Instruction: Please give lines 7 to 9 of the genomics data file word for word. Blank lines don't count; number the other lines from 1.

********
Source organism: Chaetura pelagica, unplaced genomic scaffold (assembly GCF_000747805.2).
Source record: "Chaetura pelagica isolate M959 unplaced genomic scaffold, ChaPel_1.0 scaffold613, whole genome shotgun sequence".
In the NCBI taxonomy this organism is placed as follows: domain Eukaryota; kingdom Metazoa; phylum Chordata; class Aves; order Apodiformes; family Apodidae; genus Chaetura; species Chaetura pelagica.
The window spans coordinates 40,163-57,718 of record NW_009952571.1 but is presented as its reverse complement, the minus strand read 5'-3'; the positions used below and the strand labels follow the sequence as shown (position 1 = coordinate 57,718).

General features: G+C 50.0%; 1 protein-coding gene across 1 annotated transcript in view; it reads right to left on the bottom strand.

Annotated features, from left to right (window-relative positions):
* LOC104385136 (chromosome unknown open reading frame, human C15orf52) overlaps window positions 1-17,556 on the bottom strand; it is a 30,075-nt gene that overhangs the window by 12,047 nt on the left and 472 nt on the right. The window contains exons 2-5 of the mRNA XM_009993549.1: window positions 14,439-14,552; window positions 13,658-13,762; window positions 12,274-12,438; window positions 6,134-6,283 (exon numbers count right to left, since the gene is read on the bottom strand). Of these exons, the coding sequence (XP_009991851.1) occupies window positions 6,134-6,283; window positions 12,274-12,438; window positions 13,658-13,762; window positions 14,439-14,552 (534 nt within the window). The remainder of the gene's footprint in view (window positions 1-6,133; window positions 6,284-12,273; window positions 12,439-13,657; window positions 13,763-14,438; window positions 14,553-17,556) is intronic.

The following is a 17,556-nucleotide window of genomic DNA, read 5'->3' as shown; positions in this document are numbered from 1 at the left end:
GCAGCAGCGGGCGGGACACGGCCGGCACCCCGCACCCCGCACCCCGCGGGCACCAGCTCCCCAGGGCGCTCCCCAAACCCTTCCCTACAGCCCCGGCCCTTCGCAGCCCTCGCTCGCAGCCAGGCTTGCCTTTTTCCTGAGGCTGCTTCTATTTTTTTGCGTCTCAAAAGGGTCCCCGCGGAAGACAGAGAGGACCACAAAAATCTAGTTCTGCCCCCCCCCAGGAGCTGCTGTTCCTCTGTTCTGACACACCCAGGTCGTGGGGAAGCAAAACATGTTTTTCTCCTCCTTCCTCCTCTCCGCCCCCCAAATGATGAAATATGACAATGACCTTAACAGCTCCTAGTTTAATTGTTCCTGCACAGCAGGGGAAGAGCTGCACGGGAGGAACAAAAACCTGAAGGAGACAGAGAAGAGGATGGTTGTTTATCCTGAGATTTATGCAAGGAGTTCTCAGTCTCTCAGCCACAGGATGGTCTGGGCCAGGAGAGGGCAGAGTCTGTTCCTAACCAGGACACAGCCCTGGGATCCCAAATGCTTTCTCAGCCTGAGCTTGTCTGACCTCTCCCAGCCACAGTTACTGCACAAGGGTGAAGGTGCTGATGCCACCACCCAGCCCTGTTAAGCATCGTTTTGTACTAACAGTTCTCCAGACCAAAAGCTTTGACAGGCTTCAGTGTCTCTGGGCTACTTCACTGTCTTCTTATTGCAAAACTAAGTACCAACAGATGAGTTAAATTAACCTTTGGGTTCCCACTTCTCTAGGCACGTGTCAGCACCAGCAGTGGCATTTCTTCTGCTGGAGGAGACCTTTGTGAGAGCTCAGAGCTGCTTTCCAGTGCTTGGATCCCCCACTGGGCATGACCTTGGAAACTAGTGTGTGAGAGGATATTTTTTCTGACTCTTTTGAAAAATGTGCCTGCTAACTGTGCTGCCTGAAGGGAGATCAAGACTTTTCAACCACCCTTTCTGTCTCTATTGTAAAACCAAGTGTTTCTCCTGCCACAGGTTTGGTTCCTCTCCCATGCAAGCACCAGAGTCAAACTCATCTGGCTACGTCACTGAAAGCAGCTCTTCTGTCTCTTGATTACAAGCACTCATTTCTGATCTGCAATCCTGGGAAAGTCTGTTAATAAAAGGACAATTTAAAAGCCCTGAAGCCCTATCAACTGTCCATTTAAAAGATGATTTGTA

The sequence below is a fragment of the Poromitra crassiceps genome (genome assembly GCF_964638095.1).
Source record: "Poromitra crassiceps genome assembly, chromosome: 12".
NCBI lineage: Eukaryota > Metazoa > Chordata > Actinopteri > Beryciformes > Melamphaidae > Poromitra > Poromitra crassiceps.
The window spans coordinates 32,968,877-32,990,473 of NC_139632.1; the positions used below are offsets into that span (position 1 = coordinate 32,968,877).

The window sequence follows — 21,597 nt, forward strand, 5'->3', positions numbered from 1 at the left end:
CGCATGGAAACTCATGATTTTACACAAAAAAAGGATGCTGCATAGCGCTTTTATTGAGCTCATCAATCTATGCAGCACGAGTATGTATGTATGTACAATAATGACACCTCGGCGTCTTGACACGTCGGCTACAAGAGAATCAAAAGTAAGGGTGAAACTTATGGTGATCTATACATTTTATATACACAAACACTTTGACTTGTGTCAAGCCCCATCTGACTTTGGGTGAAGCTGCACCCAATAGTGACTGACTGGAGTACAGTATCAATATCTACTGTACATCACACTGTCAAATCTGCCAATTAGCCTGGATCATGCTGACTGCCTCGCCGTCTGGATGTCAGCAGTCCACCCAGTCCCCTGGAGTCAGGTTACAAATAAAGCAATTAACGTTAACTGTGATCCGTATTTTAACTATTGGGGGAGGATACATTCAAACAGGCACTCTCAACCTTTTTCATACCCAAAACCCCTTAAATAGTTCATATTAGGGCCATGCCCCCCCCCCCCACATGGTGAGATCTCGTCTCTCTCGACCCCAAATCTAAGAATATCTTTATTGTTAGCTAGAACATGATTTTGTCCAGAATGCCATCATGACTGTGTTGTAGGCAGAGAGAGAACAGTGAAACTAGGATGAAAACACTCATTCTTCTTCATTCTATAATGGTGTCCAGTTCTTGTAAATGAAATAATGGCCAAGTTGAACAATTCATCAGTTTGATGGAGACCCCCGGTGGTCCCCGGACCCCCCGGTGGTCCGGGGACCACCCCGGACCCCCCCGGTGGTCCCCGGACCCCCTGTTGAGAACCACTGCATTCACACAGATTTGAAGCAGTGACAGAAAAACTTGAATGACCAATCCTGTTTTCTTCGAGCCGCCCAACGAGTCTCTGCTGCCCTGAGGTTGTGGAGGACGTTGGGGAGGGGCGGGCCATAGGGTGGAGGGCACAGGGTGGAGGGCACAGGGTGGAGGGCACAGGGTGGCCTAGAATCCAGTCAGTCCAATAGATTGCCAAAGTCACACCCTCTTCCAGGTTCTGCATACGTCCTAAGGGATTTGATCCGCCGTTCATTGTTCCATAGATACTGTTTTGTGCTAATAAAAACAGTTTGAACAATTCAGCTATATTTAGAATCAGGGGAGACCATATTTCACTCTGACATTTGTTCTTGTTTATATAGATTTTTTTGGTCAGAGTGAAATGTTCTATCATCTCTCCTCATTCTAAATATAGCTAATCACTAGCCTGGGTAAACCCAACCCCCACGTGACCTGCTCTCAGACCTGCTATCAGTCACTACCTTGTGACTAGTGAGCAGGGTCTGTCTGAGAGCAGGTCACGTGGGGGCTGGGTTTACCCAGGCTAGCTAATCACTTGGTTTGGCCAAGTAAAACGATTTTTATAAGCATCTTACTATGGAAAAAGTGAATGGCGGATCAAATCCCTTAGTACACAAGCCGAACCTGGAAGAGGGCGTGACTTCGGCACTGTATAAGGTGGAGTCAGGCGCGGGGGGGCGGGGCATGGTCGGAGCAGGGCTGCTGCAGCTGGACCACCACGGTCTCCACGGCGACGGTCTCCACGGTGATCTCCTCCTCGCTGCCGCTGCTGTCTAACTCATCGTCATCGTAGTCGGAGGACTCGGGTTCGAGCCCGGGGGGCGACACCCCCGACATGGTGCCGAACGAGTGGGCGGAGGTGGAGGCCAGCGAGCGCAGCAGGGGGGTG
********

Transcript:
* LOC104385136 (chromosome unknown open reading frame, human C15orf52) overlaps window positions 1-17,556 on the bottom strand; it is a 30,075-nt gene that overhangs the window by 12,047 nt on the left and 472 nt on the right. The window contains exons 2-5 of the mRNA XM_009993549.1: window positions 14,439-14,552; window positions 13,658-13,762; window positions 12,274-12,438; window positions 6,134-6,283 (exon numbers count right to left, since the gene is read on the bottom strand). Of these exons, the coding sequence (XP_009991851.1) occupies window positions 6,134-6,283; window positions 12,274-12,438; window positions 13,658-13,762; window positions 14,439-14,552 (534 nt within the window). The remainder of the gene's footprint in view (window positions 1-6,133; window positions 6,284-12,273; window positions 12,439-13,657; window positions 13,763-14,438; window positions 14,553-17,556) is intronic.

The following is a 17,556-nucleotide window of genomic DNA, read 5'->3' as shown; positions in this document are numbered from 1 at the left end:
GCAGCAGCGGGCGGGACACGGCCGGCACCCCGCACCCCGCACCCCGCGGGCACCAGCTCCCCAGGGCGCTCCCCAAACCCTTCCCTACAGCCCCGGCCCTTCGCAGCCCTCGCTCGCAGCCAGGCTTGCCTTTTTCCTGAGGCTGCTTCTATTTTTTTGCGTCTCAAAAGGGTCCCCGCGGAAGACAGAGAGGACCACAAAAATCTAGTTCTGCCCCCCCCCAGGAGCTGCTGTTCCTCTGTTCTGACACACCCAGGTCGTGGGGAAGCAAAACATGTTTTTCTCCTCCTTCCTCCTCTCCGCCCCCCAAATGATGAAATATGACAATGACCTTAACAGCTCCTAGTTTAATTGTTCCTGCACAGCAGGGGAAGAGCTGCACGGGAGGAACAAAAACCTGAAGGAGACAGAGAAGAGGATGGTTGTTTATCCTGAGATTTATGCAAGGAGTTCTCAGTCTCTCAGCCACAGGATGGTCTGGGCCAGGAGAGGGCAGAGTCTGTTCCTAACCAGGACACAGCCCTGGGATCCCAAATGCTTTCTCAGCCTGAGCTTGTCTGACCTCTCCCAGCCACAGTTACTGCACAAGGGTGAAGGTGCTGATGCCACCACCCAGCCCTGTTAAGCATCGTTTTGTACTAACAGTTCTCCAGACCAAAAGCTTTGACAGGCTTCAGTGTCTCTGGGCTACTTCACTGTCTTCTTATTGCAAAACTAAGTACCAACAGATGAGTTAAATTAACCTTTGGGTTCCCACTTCTCTAGGCACGTGTCAGCACCAGCAGTGGCATTTCTTCTGCTGGAGGAGACCTTTGTGAGAGCTCAGAGCTGCTTTCCAGTGCTTGGATCCCCCACTGGGCATGACCTTGGAAACTAGTGTGTGAGAGGATATTTTTTCTGACTCTTTTGAAAAATGTGCCTGCTAACTGTGCTGCCTGAAGGGAGATCAAGACTTTTCAACCACCCTTTCTGTCTCTATTGTAAAACCAAGTGTTTCTCCTGCCACAGGTTTGGTTCCTCTCCCATGCAAGCACCAGAGTCAAACTCATCTGGCTACGTCACTGAAAGCAGCTCTTCTGTCTCTTGATTACAAGCACTCATTTCTGATCTGCAATCCTGGGAAAGTCTGTTAATAAAAGGACAATTTAAAAGCCCTGAAGCCCTATCAACTGTCCATTTAAAAGATGATTTGTA